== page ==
VoiceOver: Choose the shape, heading. Capsule button pill, button, oval pill, button, caplet button, transparent pill, bottle button, solid jar with lid button measurement cup button, tube button more heading. White diamond-shaped pill button, triangular pill button, cone-shaped pill button, square pill button, rectangular pill button, trapezoid-shaped pill button, pentagon-shaped pill button, hexagon-shaped pill button, white hexagon-shaped pill button, octagon-shaped pill button, white octagon-shaped pill button, shield-shaped pill button, D-shaped pill button, U-shaped pill button, pill pack button, heart-shaped pill button, double circle shaped pill button, lozenge button, gum button, liquid bottle button, spray button, vial button, injectable button, injector pen button, dropper, medication packet button, inhaler button IUD button, ring button, skin patch button, suppository button, liquid button, topical medication button, powder button, effervescent medication button, inhaled medication button, shampoo button, solid pill bottle button, hot beverage button.

Jonathan: Plenty of choices here, but mine is–

VoiceOver: Pill button.

Jonathan: I’ll double tap.

VoiceOver: Selected. Next button, selected pill, pill white, background dark blue, choose colors, heading shape, heading selected, white button, grey button, beige button.

Jonathan: I have no idea of course so I’m [chuckles] just going to-

VoiceOver: Next button.

Jonathan: -go with the default.

VoiceOver: Melatonin, heading. Tablet, five milligrams schedule, heading every day, 8:30 PM. One tablet, optional details, heading display name, text field notes, done button.

Jonathan: We’ll double tap done.

VoiceOver: Done options.

Jonathan: Now, that’s quite a process to get your medication in there, but as I say, if you are in the United States, then you can scan the medication and if you have somebody assisting with your healthcare, maybe you have a range of medication to take because where this will really come in handy is if you have a lot of medications and it’s time sensitive, and your health really depends on this, then you could get a healthcare professional, even if you can’t scan them in to set this up for you, no matter what country you are in.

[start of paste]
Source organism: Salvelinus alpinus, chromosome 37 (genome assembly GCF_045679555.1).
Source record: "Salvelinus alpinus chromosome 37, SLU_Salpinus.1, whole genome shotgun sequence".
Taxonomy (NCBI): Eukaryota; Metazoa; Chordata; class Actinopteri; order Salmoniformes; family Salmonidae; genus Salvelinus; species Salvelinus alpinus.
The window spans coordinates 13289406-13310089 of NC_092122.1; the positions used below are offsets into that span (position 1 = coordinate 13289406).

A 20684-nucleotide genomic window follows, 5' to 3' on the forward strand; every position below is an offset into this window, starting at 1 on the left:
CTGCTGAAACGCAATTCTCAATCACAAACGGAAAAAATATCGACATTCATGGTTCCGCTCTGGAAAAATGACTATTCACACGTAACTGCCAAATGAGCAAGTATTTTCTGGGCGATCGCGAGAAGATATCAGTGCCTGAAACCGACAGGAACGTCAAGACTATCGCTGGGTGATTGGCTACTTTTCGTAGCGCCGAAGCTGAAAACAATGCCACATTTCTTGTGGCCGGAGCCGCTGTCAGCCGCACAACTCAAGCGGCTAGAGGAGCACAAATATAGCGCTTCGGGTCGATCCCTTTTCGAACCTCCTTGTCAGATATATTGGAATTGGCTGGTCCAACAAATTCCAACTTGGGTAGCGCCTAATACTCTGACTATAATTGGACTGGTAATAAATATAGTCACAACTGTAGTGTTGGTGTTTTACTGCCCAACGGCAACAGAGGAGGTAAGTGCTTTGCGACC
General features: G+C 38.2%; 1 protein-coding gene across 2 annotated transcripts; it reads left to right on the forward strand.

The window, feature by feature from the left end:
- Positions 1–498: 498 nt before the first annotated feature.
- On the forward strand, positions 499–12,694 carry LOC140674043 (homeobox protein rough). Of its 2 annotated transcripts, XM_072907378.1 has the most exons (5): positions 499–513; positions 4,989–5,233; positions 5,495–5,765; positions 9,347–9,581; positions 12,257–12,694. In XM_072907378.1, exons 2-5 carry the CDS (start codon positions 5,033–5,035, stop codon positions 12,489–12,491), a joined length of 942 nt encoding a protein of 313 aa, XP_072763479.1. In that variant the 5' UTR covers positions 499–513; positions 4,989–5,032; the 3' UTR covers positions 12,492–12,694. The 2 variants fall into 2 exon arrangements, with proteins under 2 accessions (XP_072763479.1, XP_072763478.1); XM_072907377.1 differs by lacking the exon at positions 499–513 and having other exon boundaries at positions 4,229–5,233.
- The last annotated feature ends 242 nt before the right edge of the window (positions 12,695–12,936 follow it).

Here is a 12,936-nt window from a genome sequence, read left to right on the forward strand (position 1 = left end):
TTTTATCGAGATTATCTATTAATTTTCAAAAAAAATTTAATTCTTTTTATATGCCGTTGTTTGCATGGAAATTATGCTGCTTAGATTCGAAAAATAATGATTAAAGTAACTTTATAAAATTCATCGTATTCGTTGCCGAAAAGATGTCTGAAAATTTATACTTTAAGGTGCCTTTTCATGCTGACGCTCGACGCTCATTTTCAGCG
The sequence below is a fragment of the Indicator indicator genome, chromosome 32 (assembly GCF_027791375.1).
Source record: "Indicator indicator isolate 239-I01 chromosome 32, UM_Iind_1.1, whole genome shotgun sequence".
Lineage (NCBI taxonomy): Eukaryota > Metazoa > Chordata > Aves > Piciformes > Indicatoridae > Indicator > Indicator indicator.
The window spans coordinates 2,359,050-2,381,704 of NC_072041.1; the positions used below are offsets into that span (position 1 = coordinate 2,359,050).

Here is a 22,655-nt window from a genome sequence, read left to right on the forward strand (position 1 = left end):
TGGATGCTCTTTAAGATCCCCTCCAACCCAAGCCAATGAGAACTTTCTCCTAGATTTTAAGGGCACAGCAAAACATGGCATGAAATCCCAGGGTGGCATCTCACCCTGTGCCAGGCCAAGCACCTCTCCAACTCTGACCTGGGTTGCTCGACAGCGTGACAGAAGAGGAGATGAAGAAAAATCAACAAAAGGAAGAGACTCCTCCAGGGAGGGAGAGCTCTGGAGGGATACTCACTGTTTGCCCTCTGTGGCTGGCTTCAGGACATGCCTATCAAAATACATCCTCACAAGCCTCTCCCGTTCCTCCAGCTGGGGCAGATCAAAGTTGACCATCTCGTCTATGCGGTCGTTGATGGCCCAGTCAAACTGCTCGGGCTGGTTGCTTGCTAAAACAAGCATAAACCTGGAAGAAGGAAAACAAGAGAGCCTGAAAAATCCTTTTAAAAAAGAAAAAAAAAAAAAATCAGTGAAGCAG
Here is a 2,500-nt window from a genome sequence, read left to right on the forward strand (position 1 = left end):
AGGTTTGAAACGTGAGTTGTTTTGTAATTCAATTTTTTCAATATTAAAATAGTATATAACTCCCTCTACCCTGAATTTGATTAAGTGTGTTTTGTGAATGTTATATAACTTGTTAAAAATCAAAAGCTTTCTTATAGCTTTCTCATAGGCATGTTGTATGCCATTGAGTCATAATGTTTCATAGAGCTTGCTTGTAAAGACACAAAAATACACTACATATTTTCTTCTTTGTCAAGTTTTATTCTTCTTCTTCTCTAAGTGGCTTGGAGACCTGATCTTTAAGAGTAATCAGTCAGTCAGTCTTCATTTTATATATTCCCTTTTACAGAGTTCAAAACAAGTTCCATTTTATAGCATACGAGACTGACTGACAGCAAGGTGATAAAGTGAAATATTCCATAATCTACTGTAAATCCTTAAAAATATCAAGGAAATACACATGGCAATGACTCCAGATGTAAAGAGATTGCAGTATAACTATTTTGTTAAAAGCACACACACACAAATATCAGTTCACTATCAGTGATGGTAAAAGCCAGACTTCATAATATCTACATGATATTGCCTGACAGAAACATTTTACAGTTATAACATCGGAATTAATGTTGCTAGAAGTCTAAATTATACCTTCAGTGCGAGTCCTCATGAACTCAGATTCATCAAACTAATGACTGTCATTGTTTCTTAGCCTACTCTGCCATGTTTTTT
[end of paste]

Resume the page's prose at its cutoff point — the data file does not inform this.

Then you will get the notifications, you can have a good description that makes sense of the medication and when you need to take it, so I spent a lot of time on this because I think this is a very significant feature for a lot of people, and those who do use pharmaceuticals to maintain their health. This is much more serious than my melatonin. This can really be very useful, so I’ll flick right.

VoiceOver: Medications heading cap M, log heading. 8:30 PM, add button pill white, background dark blue, melatonin as needed medications. Add button your medications heading, edit button, pill white, background dark blue.

Jonathan: Let’s explore the actions.

VoiceOver: Archive activate archive.

Jonathan: Okay, that’s all.

VoiceOver: Melatonin tablet, five milligrams schedule every day. Add medication, about medications, tracking your medications why it’s more heading, add to favourites, button. Favourites appear in summary, export PDF.

Jonathan: If you need to, you can export this data as a PDF and then give it to your healthcare professional, so a few focus issues here in iOS 16 with this new feature and a reminder that you can use the medications app on your watch if you have an Apple watch to track the medications that you have set up in the health app.

Transfer eSIMS via Bluetooth

Onto something a bit geeky now, and that is E-SIMs. They do think that eventually, Apple will go completely E-SIM. They think eventually Apple might go to a completely portless iPhone as well. That will be [chuckles] scary stuff, but in the meantime, I think an E-SIM-only phone is a much more immediate possibility.

To make E-SIMS easier to use when you are changing phones regularly, you can now transfer an E-SIM from one iPhone to another via Bluetooth. This is great because I did have an E-SIM for a while with one of the carriers that I was with and transferring iPhones was a pain because you’d have to go into the store and get a new QR code so this is going to make things much easier, but your carrier will need to support this feature.